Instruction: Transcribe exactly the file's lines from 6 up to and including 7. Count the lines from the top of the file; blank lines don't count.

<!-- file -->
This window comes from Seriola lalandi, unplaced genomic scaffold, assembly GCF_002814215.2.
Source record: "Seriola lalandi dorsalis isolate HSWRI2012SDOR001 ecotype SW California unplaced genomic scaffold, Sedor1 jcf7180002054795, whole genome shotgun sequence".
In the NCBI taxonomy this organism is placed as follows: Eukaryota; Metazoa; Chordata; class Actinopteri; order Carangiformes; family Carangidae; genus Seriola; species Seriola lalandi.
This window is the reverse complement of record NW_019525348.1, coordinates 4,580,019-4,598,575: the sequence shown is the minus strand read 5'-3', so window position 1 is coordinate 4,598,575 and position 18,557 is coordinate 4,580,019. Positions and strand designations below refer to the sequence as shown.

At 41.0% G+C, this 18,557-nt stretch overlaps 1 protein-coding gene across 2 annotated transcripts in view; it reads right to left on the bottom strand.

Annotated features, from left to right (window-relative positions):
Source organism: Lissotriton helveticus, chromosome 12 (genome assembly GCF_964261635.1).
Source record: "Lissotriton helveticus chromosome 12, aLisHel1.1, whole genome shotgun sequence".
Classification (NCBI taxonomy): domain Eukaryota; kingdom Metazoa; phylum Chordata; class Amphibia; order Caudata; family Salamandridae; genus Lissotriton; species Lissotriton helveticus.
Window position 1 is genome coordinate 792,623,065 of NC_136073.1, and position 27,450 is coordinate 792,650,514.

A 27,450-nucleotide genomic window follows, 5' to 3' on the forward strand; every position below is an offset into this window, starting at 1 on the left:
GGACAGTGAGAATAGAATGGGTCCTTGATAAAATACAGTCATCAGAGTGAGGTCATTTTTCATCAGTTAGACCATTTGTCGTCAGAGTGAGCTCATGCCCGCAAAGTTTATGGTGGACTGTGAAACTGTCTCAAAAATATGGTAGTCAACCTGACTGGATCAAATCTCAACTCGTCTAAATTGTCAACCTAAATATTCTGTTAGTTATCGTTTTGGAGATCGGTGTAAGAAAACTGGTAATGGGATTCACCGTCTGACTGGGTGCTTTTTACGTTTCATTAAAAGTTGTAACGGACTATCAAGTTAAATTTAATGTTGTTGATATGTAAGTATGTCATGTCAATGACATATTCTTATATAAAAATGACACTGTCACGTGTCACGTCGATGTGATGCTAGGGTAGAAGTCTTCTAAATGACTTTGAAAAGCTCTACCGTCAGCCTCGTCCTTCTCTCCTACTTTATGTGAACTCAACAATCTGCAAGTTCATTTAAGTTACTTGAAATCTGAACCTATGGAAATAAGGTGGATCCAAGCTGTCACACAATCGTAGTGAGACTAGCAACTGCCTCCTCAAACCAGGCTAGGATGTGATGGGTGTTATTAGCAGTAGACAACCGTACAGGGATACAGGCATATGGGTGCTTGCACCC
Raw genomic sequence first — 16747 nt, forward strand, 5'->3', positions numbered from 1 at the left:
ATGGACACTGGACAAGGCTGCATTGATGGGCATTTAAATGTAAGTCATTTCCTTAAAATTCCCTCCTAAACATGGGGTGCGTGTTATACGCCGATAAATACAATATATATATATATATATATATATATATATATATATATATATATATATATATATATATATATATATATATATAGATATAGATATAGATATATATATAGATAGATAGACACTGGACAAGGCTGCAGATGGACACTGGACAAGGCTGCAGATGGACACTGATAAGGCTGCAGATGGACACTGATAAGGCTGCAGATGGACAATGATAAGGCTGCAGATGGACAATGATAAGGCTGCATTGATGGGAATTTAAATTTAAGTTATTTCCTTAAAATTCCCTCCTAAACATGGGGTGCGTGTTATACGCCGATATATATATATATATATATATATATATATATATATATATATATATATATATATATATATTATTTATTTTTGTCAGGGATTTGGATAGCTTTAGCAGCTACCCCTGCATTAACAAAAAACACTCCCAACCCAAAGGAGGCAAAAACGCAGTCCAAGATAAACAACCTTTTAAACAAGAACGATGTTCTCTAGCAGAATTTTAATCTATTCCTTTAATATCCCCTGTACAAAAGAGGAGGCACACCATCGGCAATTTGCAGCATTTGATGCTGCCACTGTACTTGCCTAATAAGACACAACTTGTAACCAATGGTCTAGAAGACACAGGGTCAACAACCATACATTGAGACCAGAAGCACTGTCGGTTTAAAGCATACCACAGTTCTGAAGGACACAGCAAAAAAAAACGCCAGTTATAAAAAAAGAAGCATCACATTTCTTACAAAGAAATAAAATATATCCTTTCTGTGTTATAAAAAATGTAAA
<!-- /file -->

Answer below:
Annotated features, from left to right (window-relative positions):
Source organism: Lissotriton helveticus, chromosome 12 (genome assembly GCF_964261635.1).